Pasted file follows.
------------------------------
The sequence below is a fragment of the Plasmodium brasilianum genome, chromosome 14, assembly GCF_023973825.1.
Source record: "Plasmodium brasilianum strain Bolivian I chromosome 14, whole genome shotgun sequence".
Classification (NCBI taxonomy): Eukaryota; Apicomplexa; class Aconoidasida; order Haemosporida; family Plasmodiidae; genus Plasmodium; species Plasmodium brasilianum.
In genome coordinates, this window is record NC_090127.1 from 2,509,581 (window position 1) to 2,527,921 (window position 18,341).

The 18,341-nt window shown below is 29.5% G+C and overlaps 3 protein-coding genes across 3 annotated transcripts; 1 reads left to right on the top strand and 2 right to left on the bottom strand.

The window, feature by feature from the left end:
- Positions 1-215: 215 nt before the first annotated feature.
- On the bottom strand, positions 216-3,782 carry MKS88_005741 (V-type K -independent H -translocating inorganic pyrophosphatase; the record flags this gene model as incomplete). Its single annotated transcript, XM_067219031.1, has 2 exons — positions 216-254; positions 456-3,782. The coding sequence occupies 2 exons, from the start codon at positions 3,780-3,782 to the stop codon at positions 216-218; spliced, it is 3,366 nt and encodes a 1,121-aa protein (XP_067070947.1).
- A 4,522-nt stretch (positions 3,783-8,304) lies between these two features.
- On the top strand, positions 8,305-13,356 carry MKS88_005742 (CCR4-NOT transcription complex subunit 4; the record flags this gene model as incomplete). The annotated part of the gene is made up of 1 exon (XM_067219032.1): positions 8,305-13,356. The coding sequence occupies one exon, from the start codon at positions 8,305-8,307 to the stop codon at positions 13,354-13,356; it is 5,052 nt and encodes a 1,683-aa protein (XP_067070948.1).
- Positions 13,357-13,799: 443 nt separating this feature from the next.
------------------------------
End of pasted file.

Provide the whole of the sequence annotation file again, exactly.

The sequence below is a fragment of the Plasmodium brasilianum genome, chromosome 14, assembly GCF_023973825.1.
Source record: "Plasmodium brasilianum strain Bolivian I chromosome 14, whole genome shotgun sequence".
Classification (NCBI taxonomy): Eukaryota; Apicomplexa; class Aconoidasida; order Haemosporida; family Plasmodiidae; genus Plasmodium; species Plasmodium brasilianum.
In genome coordinates, this window is record NC_090127.1 from 2,509,581 (window position 1) to 2,527,921 (window position 18,341).

The 18,341-nt window shown below is 29.5% G+C and overlaps 3 protein-coding genes across 3 annotated transcripts; 1 reads left to right on the top strand and 2 right to left on the bottom strand.

The window, feature by feature from the left end:
- Positions 1-215: 215 nt before the first annotated feature.
- On the bottom strand, positions 216-3,782 carry MKS88_005741 (V-type K -independent H -translocating inorganic pyrophosphatase; the record flags this gene model as incomplete). Its single annotated transcript, XM_067219031.1, has 2 exons — positions 216-254; positions 456-3,782. The coding sequence occupies 2 exons, from the start codon at positions 3,780-3,782 to the stop codon at positions 216-218; spliced, it is 3,366 nt and encodes a 1,121-aa protein (XP_067070947.1).
- A 4,522-nt stretch (positions 3,783-8,304) lies between these two features.
- On the top strand, positions 8,305-13,356 carry MKS88_005742 (CCR4-NOT transcription complex subunit 4; the record flags this gene model as incomplete). The annotated part of the gene is made up of 1 exon (XM_067219032.1): positions 8,305-13,356. The coding sequence occupies one exon, from the start codon at positions 8,305-8,307 to the stop codon at positions 13,354-13,356; it is 5,052 nt and encodes a 1,683-aa protein (XP_067070948.1).
- Positions 13,357-13,799: 443 nt separating this feature from the next.